Managing tail liability

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By Ryan J. Weber, Richard C. Frese | 06 November 2013

As hospitals seek to more fully integrate with their physicians, whether through employment or partnerships, they should also consider the costs of malpractice insurance associated with increased liability exposure. Many hospitals purchase medical malpractice insurance for their organizations and/or their physicians on a claims-made basis, which in turn creates a tail liability for late-reported claims that the entity may need to record in its financial statements. Tail liability occurs when an incident giving rise to a claim occurs during the insurance policy period, but is not reported until after the policy expires, when it is not covered by the current insurance policy. It is important that hospitals holding claims-made malpractice policies determine their level of tail liability exposure and implement strategies to reduce or control their exposure—and, thus, related expenses.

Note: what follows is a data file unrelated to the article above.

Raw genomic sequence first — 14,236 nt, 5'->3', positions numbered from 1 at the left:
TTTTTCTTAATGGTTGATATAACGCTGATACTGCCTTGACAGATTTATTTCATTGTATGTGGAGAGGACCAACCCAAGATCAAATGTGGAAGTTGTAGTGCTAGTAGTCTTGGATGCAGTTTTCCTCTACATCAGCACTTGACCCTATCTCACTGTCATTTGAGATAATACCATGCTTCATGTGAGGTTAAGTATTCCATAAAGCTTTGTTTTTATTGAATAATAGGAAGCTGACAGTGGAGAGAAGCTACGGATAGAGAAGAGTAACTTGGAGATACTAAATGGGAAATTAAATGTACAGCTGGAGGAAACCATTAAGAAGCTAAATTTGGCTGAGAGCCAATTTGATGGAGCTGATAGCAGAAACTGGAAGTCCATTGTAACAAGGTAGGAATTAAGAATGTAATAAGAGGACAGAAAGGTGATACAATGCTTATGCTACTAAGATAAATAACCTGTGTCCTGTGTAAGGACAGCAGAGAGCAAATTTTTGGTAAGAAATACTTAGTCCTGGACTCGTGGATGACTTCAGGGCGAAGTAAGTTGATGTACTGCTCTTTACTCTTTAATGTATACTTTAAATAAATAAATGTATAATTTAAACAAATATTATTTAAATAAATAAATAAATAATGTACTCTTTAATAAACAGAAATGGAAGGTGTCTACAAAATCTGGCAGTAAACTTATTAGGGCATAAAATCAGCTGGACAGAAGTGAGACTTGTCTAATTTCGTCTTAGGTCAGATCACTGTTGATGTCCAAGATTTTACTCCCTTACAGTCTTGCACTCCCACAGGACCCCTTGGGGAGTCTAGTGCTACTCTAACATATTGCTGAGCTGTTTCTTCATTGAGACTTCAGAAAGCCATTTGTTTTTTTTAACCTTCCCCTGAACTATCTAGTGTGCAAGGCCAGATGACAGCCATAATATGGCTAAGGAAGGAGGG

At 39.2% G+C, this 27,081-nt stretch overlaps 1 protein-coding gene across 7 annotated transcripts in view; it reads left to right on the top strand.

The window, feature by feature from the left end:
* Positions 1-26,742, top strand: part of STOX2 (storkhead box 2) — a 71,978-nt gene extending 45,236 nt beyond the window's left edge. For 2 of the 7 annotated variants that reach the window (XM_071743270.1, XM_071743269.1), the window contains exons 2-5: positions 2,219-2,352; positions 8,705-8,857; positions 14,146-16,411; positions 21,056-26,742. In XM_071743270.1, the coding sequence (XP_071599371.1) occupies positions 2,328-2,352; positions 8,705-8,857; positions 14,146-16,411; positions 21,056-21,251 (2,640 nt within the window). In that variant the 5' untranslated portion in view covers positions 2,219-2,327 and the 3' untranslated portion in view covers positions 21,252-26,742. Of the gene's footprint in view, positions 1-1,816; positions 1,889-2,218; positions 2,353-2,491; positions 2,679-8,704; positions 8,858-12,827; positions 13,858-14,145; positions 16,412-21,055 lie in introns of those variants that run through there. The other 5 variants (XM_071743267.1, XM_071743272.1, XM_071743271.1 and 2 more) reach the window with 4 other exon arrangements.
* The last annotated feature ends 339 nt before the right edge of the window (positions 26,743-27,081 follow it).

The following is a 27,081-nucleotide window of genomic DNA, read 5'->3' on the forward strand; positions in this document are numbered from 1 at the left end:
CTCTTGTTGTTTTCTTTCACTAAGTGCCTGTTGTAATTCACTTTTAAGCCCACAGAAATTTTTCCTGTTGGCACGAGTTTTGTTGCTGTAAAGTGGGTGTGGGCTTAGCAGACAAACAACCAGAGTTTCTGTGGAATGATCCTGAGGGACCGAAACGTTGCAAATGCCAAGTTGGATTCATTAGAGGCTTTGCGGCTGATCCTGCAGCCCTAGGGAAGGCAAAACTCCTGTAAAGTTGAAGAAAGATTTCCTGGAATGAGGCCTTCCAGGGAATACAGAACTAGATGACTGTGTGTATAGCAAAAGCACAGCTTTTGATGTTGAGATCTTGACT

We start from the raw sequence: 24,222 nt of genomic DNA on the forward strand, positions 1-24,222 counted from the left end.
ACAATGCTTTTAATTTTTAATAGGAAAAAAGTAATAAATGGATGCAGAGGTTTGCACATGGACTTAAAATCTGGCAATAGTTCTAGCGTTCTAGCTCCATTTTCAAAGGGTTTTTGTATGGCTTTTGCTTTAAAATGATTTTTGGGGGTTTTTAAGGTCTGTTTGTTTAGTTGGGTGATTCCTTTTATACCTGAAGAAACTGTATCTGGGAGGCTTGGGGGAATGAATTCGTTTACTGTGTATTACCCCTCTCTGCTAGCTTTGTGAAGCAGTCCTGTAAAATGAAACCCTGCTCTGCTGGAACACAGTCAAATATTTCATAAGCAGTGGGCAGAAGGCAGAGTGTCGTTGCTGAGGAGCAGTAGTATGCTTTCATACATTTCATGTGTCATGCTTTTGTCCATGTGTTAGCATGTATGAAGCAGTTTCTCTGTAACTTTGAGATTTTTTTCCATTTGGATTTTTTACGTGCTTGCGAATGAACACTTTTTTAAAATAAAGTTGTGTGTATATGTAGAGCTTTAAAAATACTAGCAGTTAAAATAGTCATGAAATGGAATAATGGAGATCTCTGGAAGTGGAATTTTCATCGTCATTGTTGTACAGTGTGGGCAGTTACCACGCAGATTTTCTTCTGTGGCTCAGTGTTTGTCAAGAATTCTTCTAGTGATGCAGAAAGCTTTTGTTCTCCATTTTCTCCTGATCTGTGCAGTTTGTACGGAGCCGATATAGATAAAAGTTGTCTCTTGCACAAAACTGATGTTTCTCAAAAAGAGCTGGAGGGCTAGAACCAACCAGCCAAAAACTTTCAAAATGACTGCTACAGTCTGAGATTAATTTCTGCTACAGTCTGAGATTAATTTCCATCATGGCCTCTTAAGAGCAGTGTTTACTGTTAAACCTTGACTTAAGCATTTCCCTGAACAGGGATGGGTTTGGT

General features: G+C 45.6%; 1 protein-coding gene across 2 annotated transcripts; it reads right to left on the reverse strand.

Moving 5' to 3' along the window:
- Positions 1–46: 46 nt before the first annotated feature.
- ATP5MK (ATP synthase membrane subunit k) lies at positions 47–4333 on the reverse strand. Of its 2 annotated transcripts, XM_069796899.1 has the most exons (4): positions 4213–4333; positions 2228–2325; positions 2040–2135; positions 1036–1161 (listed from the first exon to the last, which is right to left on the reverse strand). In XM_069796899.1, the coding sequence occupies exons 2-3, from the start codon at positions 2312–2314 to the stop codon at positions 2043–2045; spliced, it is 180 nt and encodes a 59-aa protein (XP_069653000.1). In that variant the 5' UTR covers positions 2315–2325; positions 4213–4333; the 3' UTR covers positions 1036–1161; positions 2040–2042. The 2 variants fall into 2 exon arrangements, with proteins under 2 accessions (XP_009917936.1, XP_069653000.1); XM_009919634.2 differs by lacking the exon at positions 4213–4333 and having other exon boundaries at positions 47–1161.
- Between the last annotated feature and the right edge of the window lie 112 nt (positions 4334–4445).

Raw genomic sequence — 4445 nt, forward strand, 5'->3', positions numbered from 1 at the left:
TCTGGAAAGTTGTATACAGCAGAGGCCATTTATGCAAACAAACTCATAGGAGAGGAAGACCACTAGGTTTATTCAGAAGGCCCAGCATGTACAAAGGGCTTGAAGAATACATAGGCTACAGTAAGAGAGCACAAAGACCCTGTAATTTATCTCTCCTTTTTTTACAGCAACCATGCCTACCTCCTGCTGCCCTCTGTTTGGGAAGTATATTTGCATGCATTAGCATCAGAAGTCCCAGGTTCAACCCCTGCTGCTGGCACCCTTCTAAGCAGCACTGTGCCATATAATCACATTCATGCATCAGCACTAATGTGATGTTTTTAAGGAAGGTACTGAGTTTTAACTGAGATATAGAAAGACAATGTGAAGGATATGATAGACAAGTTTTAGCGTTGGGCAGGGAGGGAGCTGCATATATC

Tail liability coverage presents unique issues for healthcare leaders and can be a significant item on the balance sheet. However, like other types of insurance liabilities, tail liability may be reduced and controlled using simple tactics.

This article was first published in HFM magazine, November 2013.

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